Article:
Garry Corthals - Biomolecular Systems Analytics
Garry is the current Chair in Supramolecular Separations at the University of Amsterdam's Faculty of Science. Garry’s group aims at solving questions in life sciences from a molecular perspective with an emphasis on proteome technology.
The work in our group focuses on the development of a variety of technologies involving mass spectrometry (MS), and the application of this MS to a wide-range of biomedical applications.
In addition to the Life Sciences research they have initiated two new programs with other groups in Amsterdam in (i) forensics at the Co van Ledden Hulsebosch Center, and (ii) with conservation science in the 'Science for Art' project, involving research with the colleagues at the Netherlands Institute for Conservation, Art and Science (NICAS).
The four main areas of interest are:
- mass spectrometric tools and allied technologies aimed at sensitive and quantitative analysis of proteins and their PTMs
- separation sciences that can efficiently resolve complex molecular mixtures so their analysis is within the capacity of our analytical technology
- apply new chemistries (in methods and molecules) to biomedical applications to reveal molecular functional information of protein networks and protein complexes
- computational methods to assist in the efficient validation and understanding of proteome-scale analysis of biomolecular systems
Govert Somsen - Biomolecular Analysis/Analytical Chemistry
Govert is Chair of the Biomolecular Analysis/Analytical Chemistry group at the Free University of Amsterdam. The mission of the group is to design, understand and apply novel and improved analytics in order to gain new and better insights into biomolecular and drug characteristics, and biological and chemical processes.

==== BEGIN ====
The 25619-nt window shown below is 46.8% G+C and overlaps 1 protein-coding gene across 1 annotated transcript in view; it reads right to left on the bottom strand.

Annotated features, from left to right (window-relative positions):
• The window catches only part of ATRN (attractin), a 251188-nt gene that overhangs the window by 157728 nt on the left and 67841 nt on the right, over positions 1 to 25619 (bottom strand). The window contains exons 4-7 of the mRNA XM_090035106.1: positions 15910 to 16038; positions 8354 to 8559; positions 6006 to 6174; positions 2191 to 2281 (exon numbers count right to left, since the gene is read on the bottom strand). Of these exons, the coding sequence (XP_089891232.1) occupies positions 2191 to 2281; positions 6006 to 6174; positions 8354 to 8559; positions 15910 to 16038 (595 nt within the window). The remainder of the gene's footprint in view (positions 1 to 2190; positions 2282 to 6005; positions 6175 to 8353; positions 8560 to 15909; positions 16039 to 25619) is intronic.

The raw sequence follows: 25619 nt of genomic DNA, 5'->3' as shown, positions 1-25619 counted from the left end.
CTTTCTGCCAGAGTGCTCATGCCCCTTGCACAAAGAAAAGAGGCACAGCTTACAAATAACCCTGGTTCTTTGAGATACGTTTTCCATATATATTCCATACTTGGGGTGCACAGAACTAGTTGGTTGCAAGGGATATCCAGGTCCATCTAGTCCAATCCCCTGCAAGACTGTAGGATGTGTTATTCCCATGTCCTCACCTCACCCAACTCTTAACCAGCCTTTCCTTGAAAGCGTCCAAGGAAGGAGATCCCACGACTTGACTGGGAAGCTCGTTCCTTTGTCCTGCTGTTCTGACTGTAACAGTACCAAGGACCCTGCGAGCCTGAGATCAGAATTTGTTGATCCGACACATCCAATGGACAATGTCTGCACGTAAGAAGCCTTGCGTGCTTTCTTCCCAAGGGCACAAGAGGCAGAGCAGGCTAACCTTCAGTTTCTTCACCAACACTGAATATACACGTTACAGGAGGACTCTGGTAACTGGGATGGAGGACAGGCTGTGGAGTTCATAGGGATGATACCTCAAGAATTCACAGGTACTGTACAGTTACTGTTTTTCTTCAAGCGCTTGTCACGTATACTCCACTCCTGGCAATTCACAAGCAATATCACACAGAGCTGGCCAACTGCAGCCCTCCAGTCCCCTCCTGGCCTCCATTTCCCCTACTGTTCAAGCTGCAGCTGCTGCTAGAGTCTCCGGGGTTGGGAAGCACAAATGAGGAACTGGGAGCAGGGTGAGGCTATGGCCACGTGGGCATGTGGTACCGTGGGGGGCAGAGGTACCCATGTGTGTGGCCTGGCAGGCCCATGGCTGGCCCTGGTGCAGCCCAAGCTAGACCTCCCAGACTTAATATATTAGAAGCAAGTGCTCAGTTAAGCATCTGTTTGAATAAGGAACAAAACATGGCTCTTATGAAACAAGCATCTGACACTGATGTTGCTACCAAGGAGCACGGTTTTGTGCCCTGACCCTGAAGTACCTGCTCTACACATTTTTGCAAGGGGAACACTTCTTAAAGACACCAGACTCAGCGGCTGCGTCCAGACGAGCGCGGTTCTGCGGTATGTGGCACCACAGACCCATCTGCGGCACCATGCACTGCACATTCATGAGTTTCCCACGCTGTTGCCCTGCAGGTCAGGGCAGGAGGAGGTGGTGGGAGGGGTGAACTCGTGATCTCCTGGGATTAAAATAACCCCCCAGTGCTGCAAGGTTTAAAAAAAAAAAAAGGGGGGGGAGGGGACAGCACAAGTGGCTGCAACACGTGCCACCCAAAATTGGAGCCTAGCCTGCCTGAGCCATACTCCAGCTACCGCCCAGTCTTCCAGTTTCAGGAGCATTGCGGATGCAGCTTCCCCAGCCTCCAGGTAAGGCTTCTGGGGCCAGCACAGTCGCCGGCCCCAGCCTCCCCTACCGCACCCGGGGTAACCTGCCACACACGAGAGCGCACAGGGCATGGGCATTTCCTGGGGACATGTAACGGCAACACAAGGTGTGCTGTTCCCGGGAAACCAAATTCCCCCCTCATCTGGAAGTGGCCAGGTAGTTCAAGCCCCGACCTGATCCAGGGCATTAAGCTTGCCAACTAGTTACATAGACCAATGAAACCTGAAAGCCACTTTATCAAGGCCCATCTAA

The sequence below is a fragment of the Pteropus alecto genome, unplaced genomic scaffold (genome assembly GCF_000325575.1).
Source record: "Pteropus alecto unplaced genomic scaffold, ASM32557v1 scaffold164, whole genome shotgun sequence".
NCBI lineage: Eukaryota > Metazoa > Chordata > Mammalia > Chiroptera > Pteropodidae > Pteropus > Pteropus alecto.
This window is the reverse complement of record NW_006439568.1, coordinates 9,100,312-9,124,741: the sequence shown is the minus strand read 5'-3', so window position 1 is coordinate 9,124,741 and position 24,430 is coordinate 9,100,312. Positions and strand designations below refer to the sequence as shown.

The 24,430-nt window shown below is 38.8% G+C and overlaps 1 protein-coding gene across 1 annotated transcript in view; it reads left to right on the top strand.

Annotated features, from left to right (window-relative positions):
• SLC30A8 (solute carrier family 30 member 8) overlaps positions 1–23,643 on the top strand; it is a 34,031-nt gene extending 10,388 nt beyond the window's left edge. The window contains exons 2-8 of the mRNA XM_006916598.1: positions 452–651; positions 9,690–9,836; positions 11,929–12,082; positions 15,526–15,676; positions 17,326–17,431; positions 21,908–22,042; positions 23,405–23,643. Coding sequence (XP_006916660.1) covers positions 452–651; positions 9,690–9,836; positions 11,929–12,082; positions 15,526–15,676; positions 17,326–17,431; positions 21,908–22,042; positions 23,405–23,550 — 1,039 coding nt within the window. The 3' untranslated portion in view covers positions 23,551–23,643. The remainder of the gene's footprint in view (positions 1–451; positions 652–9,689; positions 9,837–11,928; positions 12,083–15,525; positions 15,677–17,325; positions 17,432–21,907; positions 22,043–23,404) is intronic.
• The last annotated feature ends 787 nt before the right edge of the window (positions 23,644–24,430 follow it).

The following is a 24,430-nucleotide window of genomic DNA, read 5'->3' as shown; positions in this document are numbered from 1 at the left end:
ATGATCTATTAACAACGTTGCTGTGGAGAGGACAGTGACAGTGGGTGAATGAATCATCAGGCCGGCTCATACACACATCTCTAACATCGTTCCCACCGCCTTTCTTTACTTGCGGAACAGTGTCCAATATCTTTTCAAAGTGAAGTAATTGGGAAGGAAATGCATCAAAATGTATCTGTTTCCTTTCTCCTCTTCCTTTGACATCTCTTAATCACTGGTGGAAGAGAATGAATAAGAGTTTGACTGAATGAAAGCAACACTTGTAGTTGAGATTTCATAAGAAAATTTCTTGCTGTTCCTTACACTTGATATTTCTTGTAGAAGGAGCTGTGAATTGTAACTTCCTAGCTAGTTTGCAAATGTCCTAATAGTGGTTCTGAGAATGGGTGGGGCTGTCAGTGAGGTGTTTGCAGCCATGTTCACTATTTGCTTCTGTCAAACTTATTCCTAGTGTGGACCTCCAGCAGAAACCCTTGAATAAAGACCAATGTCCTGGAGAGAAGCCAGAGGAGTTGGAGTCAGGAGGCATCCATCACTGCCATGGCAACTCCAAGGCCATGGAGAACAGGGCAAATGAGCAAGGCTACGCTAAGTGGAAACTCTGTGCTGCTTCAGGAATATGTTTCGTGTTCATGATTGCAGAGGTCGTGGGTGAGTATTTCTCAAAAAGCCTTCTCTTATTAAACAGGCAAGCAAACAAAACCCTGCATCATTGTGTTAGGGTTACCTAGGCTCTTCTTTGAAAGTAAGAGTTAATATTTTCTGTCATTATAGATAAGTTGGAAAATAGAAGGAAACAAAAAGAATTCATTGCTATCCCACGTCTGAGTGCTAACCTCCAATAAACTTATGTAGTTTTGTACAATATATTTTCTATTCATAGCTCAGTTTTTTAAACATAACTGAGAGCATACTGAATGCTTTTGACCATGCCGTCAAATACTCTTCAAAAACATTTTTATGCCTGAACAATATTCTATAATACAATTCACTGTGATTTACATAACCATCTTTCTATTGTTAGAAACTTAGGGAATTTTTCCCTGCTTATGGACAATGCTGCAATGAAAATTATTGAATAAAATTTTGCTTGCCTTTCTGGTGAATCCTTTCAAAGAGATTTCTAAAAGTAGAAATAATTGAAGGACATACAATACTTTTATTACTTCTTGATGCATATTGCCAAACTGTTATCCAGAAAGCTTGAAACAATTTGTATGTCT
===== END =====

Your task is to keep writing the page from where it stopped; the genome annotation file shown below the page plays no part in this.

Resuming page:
Research is directed towards methodological innovation and increased information content to solve life-science queries and the focus is on advanced sample-preparation and separation techniques in combination with state-of-the-art MS, optical spectroscopy and bio-activity detection. Hyphenation, integration, miniaturization and automation, are important aspects to face demands on selectivity, sensitivity, speed and data handling.
Currently the group is focused on the development of novel analytical methodologies for the characterization, discovery and trace analysis of biologically active compounds.
The three main areas of interest are:
- Compositional and conformational characterization of intact biomacromolecules using highly selective separation in combination with high-resolution (tandem) mass spectrometry and optical spectroscopy
- Development and application of high-resolution screening technologies enabling the simultaneous probing of bio-activity and identity of components in complex samples
- Targeted and untargeted metabolite analysis in biofluids with particular attention for metabolite chirality